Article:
Wintertime is always high time for seasonal colds. But, flu, COVID-19, and respiratory syncytial virus (RSV) are all poised to make an appearance this holiday season with the word “tripledemic” creeping into the media coverage.  Whether treatment for you turns out to be antibiotics, OTC medicines, allowing things to “run its course,” a homemade hot toddy, zinc, vitamin C, or other immune supporting supplements, each of these therapies need something vital. Pharmacies. But pharmacies are not without their own set of drama and media coverage these days. While dietary supplements are not intended to treat, diagnose, mitigate, prevent, or cure disease, supplements may provide an edge and help shorten the duration of colds and the flu. Yet, access to pharmacies is in trouble on multiple fronts this winter, and with it, so is the potential access to dietary supplements. Here is what you need to know:

  1. Pharmacists are going on strike. Just last month, Rite Aid, CVS, and Walgreens, all experienced pharmacist strikes. While the pharmacists don’t have a union, pharmacists have refused to go to work or have walked off the job until pharmacies hire more staff members to keep patients safe and make working conditions better. A survey reported that 74% of nearly 5,000 pharmacy workers said they did not have enough time to safely perform nonclinical work, and 75% said there were not enough other staff, like techs and nurses, to safely perform clinical work. To date, the matter hasn’t been resolved.
  2. We’ve just been through the pharmacy era of ‘mergers & acquisitions’. In case you haven’t noticed, CVS, Walgreens, and Rite Aid have been going through their own evolutions, including consolidation with leading grocery retailers, broadening their respective focus to include health care or globalization. Independent of the strategy, it is anticipated that local pharmacies are likely going to continue to feel the squeeze as show in #3
  3. Increase in pharmacy deserts. Over the past several years, major pharmacies have shuttered over 1,500 stores. The reason? For starters, competition and the crushing aftermath of the opioid lawsuits. To make matters worse, low income communities are the first to lose pharmacies. It’s not just low-income communities that are at risk, it’s rural communities as well. From 2003 to 2018, 1,231 of the nation’s 7,624 independent rural pharmacies closed, leaving 630 communities with no independent or chain retail drugstore. Public health professionals are already postulating on the long term repercussions. People living in pharmacy deserts are more likely to stop taking their medication, older adults especially. Pharmacy deserts are also associated with lower COVID vaccination rates, putting these underserved communities (as well as the rest of us) at even greater risk.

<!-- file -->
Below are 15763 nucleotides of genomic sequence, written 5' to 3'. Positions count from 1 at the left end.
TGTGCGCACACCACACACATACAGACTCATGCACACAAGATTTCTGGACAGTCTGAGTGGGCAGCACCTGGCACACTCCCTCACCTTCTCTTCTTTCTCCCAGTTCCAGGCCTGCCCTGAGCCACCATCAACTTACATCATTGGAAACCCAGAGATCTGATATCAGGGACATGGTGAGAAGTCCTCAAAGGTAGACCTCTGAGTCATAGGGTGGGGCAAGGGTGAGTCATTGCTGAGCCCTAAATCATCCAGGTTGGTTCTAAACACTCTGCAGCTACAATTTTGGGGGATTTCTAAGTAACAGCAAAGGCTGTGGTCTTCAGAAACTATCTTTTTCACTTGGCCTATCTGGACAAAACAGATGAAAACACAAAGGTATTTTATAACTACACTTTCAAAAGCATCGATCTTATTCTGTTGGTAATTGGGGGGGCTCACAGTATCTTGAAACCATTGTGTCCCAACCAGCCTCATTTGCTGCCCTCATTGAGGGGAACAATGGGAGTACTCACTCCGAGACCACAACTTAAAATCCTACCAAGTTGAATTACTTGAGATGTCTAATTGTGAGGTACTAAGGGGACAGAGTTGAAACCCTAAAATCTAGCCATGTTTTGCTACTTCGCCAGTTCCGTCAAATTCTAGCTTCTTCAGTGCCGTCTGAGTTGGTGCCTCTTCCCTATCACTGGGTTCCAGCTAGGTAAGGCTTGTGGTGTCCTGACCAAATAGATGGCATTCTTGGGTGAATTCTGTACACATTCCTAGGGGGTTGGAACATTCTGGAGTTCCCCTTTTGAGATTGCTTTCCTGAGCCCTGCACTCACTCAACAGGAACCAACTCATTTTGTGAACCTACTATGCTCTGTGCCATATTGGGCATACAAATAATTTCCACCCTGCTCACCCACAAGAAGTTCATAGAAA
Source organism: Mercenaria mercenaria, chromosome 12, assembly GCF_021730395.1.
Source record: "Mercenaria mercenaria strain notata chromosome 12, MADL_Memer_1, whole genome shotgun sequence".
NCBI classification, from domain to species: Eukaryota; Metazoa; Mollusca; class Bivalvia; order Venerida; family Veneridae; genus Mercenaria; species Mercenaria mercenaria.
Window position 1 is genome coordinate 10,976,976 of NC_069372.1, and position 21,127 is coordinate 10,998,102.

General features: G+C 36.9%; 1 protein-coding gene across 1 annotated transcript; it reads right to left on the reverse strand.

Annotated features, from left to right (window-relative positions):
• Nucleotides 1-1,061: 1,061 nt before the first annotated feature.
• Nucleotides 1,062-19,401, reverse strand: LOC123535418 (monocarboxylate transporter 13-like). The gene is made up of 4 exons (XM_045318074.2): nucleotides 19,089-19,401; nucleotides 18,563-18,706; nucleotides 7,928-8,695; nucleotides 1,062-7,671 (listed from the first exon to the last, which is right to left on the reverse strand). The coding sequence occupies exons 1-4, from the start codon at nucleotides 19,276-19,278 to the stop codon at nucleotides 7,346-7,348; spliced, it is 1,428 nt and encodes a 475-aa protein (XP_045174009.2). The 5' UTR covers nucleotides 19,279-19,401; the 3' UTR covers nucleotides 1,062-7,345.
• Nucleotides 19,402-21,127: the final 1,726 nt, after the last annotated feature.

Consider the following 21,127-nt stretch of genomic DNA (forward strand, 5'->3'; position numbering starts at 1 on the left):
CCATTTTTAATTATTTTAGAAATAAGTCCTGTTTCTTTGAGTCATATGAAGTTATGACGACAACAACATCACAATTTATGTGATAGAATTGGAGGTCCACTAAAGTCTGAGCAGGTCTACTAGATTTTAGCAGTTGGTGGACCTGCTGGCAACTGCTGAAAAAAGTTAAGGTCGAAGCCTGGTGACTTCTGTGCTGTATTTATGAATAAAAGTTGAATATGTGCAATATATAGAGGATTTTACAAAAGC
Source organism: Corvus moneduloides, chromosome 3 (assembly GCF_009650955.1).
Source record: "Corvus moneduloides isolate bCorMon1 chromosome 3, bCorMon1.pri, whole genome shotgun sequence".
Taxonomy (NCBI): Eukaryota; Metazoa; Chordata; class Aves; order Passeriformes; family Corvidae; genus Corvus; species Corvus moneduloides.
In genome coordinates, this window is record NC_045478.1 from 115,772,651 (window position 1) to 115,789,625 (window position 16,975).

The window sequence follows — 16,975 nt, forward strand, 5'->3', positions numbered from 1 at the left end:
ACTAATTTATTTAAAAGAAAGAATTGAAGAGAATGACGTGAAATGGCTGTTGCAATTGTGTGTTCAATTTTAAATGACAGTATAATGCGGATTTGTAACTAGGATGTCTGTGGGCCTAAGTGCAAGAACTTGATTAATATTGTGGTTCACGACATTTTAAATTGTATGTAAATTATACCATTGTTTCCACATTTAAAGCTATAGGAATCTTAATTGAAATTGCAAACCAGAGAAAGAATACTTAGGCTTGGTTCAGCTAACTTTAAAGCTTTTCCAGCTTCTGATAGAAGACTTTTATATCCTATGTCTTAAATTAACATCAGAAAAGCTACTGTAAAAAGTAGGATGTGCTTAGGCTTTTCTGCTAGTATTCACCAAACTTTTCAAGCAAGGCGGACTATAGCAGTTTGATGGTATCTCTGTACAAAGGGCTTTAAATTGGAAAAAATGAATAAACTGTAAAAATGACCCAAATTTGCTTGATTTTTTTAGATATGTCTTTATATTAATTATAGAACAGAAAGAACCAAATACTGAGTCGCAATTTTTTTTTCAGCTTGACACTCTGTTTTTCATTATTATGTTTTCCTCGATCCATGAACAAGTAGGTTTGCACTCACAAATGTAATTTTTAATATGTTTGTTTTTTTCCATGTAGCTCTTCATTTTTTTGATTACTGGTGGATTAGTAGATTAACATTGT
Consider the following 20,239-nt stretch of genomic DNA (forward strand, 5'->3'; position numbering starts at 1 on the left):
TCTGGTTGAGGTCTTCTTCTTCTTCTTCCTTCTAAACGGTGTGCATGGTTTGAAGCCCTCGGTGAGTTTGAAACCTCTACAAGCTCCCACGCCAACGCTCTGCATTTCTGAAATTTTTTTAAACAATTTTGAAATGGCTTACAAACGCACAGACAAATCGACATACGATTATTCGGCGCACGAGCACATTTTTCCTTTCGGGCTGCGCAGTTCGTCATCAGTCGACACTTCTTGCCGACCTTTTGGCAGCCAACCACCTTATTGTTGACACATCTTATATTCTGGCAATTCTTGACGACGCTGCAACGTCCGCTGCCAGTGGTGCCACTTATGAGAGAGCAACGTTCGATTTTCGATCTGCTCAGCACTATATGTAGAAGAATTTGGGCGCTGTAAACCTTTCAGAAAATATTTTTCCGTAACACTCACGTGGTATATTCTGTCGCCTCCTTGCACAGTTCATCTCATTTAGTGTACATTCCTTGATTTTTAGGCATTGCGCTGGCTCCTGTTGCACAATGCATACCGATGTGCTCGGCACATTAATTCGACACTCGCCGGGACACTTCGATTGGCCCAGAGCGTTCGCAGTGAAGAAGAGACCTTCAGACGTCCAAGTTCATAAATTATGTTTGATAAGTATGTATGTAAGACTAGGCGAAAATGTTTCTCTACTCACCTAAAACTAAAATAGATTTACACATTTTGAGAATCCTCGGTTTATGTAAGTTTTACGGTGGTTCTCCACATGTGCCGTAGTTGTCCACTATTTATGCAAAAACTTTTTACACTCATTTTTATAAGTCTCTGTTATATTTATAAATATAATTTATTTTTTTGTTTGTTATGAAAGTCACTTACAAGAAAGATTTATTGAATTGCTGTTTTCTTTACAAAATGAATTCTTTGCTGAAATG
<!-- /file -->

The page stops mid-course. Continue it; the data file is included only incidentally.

4. Online is not always the best solution. Buying dietary supplements online has also faced its fair share of media coverage. Expired and counterfeit food and supplements have been found on some of America’s leading online retailers. even launched Project Zero in an attempt to identify and remove counterfeits and restore consumer confidence. 


What’s a concerned consumer to do?
  • Support your local retailer. Whether it’s your local pharmacy, or even your local chain grocery store with a pharmacy department, where possible, consider ditching the online-pharmacy middleman and supporting local businesses. Independent pharmacists routinely identify those middle manager companies as the leading cause of their troubles. This helps boost your local economy, entrepreneurship, and environmental sustainability.
  • Go direct to the source. When it comes to dietary supplements and online retailers, they too have not been within drama and headlines.  Going directly to brand websites can be a great way to support brands directly and make sure that you are actually getting what you are paying for. 

Take a more active role in the pharmacy desert solution by supporting your local pharmacy. Check out resources and social services available within your local community– some communities offer carpool services and arrange pick ups, especially for the elderly.  Contact your local representatives and voice your concern about the current state of local pharmacies and the short and long term impact it can have on public health. Call on them to raise the alarm and promote better access to healthcare and well-being services.

When it comes to this flu and cold season and supporting your local drug stores and pharmacies, stay safe out there.


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